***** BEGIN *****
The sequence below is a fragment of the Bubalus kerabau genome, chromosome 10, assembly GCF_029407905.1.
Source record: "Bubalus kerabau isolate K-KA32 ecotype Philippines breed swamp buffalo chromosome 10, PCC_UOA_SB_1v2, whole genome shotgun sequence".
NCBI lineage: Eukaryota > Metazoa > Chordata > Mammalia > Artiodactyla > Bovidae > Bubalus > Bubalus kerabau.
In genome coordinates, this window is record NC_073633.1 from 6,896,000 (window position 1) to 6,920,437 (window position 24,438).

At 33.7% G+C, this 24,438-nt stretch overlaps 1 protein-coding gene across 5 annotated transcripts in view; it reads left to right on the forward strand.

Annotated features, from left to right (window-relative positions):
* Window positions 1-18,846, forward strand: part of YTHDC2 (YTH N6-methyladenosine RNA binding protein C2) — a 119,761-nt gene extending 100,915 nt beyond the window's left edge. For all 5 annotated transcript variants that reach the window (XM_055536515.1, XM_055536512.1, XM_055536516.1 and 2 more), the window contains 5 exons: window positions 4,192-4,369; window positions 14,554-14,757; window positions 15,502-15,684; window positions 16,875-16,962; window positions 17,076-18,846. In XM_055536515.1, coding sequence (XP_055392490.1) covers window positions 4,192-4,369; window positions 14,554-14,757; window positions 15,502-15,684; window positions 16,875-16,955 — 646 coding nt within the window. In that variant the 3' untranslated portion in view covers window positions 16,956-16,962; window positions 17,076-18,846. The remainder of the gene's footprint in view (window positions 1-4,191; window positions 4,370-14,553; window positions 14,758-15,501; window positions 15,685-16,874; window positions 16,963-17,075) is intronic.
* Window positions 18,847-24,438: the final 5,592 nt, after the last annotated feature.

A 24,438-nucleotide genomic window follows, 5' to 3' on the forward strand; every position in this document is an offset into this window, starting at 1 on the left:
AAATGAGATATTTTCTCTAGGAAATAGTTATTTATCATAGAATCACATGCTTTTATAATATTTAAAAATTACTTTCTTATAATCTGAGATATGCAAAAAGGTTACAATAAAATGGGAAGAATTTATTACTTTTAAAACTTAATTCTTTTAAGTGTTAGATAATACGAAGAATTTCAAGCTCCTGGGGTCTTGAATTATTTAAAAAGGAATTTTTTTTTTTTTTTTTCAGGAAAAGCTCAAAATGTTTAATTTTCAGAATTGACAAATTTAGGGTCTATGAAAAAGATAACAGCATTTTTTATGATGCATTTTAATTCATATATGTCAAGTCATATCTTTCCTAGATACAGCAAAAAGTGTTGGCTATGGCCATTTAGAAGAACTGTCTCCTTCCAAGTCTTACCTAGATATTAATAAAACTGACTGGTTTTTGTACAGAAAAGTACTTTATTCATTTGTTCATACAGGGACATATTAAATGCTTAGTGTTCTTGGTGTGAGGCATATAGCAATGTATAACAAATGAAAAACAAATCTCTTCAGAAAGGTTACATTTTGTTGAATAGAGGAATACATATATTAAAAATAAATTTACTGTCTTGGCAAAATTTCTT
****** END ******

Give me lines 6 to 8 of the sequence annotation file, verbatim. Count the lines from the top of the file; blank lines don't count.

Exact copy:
Annotated features, from left to right (window-relative positions):
* Window positions 1-18,846, forward strand: part of YTHDC2 (YTH N6-methyladenosine RNA binding protein C2) — a 119,761-nt gene extending 100,915 nt beyond the window's left edge. For all 5 annotated transcript variants that reach the window (XM_055536515.1, XM_055536512.1, XM_055536516.1 and 2 more), the window contains 5 exons: window positions 4,192-4,369; window positions 14,554-14,757; window positions 15,502-15,684; window positions 16,875-16,962; window positions 17,076-18,846. In XM_055536515.1, coding sequence (XP_055392490.1) covers window positions 4,192-4,369; window positions 14,554-14,757; window positions 15,502-15,684; window positions 16,875-16,955 — 646 coding nt within the window. In that variant the 3' untranslated portion in view covers window positions 16,956-16,962; window positions 17,076-18,846. The remainder of the gene's footprint in view (window positions 1-4,191; window positions 4,370-14,553; window positions 14,758-15,501; window positions 15,685-16,874; window positions 16,963-17,075) is intronic.
* Window positions 18,847-24,438: the final 5,592 nt, after the last annotated feature.